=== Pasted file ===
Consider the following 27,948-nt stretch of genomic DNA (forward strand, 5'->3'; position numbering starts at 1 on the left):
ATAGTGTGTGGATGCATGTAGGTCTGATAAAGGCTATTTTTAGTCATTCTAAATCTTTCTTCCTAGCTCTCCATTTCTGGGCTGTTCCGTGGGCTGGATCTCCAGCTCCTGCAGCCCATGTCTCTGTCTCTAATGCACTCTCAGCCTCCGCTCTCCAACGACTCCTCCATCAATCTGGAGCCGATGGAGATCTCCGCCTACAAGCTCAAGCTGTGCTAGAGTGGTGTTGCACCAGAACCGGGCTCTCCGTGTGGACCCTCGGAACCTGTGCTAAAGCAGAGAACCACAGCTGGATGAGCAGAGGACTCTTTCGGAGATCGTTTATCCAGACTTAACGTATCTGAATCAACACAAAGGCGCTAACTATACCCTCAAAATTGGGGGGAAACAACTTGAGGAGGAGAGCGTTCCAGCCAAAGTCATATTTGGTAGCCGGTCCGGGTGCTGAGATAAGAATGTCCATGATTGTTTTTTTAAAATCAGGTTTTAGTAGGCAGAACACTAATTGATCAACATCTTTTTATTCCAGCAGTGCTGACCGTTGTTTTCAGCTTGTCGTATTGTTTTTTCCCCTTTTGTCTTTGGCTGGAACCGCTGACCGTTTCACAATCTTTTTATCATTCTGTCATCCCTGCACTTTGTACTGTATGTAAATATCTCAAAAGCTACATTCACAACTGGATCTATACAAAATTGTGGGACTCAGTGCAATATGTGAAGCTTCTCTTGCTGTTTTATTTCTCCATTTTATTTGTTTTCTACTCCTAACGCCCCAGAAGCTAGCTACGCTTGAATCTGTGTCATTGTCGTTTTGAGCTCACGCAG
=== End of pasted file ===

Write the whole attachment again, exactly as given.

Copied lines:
Consider the following 27,948-nt stretch of genomic DNA (forward strand, 5'->3'; position numbering starts at 1 on the left):
ATAGTGTGTGGATGCATGTAGGTCTGATAAAGGCTATTTTTAGTCATTCTAAATCTTTCTTCCTAGCTCTCCATTTCTGGGCTGTTCCGTGGGCTGGATCTCCAGCTCCTGCAGCCCATGTCTCTGTCTCTAATGCACTCTCAGCCTCCGCTCTCCAACGACTCCTCCATCAATCTGGAGCCGATGGAGATCTCCGCCTACAAGCTCAAGCTGTGCTAGAGTGGTGTTGCACCAGAACCGGGCTCTCCGTGTGGACCCTCGGAACCTGTGCTAAAGCAGAGAACCACAGCTGGATGAGCAGAGGACTCTTTCGGAGATCGTTTATCCAGACTTAACGTATCTGAATCAACACAAAGGCGCTAACTATACCCTCAAAATTGGGGGGAAACAACTTGAGGAGGAGAGCGTTCCAGCCAAAGTCATATTTGGTAGCCGGTCCGGGTGCTGAGATAAGAATGTCCATGATTGTTTTTTTAAAATCAGGTTTTAGTAGGCAGAACACTAATTGATCAACATCTTTTTATTCCAGCAGTGCTGACCGTTGTTTTCAGCTTGTCGTATTGTTTTTTCCCCTTTTGTCTTTGGCTGGAACCGCTGACCGTTTCACAATCTTTTTATCATTCTGTCATCCCTGCACTTTGTACTGTATGTAAATATCTCAAAAGCTACATTCACAACTGGATCTATACAAAATTGTGGGACTCAGTGCAATATGTGAAGCTTCTCTTGCTGTTTTATTTCTCCATTTTATTTGTTTTCTACTCCTAACGCCCCAGAAGCTAGCTACGCTTGAATCTGTGTCATTGTCGTTTTGAGCTCACGCAG